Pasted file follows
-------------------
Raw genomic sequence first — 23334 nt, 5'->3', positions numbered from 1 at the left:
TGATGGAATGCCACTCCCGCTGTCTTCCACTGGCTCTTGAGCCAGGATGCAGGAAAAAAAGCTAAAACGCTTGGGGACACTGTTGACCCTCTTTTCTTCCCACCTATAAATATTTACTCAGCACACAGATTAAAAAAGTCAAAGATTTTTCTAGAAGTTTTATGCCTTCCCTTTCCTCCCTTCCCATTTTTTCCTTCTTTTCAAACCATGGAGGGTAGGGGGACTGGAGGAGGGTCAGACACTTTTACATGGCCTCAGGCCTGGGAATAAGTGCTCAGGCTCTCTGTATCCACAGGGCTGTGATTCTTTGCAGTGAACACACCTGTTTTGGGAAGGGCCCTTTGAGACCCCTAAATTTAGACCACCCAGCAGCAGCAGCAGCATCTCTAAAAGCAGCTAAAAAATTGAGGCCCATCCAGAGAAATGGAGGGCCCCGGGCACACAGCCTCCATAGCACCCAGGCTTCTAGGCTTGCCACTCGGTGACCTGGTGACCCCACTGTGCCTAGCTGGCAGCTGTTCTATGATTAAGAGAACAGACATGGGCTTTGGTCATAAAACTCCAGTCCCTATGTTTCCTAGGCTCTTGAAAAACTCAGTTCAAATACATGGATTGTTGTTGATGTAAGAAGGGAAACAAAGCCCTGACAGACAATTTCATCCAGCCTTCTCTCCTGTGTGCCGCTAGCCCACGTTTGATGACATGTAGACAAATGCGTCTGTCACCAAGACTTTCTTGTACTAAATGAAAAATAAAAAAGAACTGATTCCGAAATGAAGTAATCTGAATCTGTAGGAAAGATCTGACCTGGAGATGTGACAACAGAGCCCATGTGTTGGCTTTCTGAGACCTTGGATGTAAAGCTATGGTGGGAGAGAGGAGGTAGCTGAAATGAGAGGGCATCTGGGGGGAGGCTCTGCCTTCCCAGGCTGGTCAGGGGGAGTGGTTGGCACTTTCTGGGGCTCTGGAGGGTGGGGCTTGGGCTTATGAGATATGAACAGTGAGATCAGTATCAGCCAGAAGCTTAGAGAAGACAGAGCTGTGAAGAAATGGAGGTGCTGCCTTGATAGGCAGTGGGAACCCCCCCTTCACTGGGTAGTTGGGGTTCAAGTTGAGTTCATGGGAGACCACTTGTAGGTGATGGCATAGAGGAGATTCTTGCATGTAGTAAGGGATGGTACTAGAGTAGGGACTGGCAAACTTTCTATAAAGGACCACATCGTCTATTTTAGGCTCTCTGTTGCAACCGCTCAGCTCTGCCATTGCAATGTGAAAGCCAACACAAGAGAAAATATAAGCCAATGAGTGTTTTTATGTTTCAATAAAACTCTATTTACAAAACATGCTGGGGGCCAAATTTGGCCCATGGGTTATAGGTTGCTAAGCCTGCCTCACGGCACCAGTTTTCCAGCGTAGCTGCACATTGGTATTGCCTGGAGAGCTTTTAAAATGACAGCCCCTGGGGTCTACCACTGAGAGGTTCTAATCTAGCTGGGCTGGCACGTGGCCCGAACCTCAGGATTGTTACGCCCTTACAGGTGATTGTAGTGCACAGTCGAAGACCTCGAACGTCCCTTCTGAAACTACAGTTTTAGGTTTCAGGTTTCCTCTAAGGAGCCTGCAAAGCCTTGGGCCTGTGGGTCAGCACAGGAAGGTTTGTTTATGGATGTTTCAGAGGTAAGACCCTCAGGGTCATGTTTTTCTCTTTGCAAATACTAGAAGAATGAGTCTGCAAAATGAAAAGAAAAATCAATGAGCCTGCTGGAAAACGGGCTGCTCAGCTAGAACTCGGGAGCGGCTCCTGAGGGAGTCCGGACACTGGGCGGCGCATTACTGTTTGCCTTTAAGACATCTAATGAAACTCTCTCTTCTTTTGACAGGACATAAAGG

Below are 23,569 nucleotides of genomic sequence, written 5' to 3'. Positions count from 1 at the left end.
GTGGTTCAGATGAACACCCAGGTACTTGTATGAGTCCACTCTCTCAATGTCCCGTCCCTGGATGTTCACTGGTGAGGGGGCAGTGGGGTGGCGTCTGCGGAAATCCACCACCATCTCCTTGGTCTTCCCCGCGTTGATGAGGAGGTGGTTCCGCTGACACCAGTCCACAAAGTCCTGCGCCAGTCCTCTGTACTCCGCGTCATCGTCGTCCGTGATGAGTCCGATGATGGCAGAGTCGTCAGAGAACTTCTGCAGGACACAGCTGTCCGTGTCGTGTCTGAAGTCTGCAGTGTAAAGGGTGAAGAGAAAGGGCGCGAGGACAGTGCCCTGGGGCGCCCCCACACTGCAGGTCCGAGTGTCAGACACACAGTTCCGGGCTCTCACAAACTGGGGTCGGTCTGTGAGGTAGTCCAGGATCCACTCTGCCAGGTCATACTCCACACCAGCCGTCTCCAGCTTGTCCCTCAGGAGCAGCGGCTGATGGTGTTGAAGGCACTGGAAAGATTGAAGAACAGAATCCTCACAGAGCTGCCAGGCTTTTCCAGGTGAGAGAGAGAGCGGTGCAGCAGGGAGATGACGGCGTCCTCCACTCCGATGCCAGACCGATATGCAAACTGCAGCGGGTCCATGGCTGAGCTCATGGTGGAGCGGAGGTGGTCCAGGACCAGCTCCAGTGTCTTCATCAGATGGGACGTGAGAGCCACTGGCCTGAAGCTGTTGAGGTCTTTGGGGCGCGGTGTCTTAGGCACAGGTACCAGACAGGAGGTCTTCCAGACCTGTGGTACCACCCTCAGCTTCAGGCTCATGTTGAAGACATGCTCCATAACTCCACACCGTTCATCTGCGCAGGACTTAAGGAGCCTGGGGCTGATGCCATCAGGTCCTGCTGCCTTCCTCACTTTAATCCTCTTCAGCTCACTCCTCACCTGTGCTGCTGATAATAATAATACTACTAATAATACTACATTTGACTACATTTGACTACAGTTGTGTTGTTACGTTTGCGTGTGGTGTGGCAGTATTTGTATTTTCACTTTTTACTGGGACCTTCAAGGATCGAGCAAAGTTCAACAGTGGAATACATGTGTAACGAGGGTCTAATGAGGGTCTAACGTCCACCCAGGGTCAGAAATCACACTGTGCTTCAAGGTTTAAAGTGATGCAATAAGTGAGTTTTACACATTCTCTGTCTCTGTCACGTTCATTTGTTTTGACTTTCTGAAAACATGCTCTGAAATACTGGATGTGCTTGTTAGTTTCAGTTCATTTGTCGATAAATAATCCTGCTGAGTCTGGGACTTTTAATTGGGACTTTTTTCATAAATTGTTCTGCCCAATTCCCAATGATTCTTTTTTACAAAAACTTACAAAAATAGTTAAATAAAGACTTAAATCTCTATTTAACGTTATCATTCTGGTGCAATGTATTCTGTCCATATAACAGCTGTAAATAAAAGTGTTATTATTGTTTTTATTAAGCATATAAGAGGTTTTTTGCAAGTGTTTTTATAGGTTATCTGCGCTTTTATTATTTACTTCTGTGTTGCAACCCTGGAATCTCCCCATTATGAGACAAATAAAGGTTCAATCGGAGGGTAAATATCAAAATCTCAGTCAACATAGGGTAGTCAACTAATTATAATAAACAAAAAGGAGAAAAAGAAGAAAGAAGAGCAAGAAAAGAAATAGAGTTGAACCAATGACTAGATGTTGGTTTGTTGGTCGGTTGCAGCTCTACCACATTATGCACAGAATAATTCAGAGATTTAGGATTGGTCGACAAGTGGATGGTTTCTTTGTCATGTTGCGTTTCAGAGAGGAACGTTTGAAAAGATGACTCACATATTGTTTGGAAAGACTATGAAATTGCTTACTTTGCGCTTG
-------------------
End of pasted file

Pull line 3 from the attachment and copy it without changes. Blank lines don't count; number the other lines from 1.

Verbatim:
Below are 23,569 nucleotides of genomic sequence, written 5' to 3'. Positions count from 1 at the left end.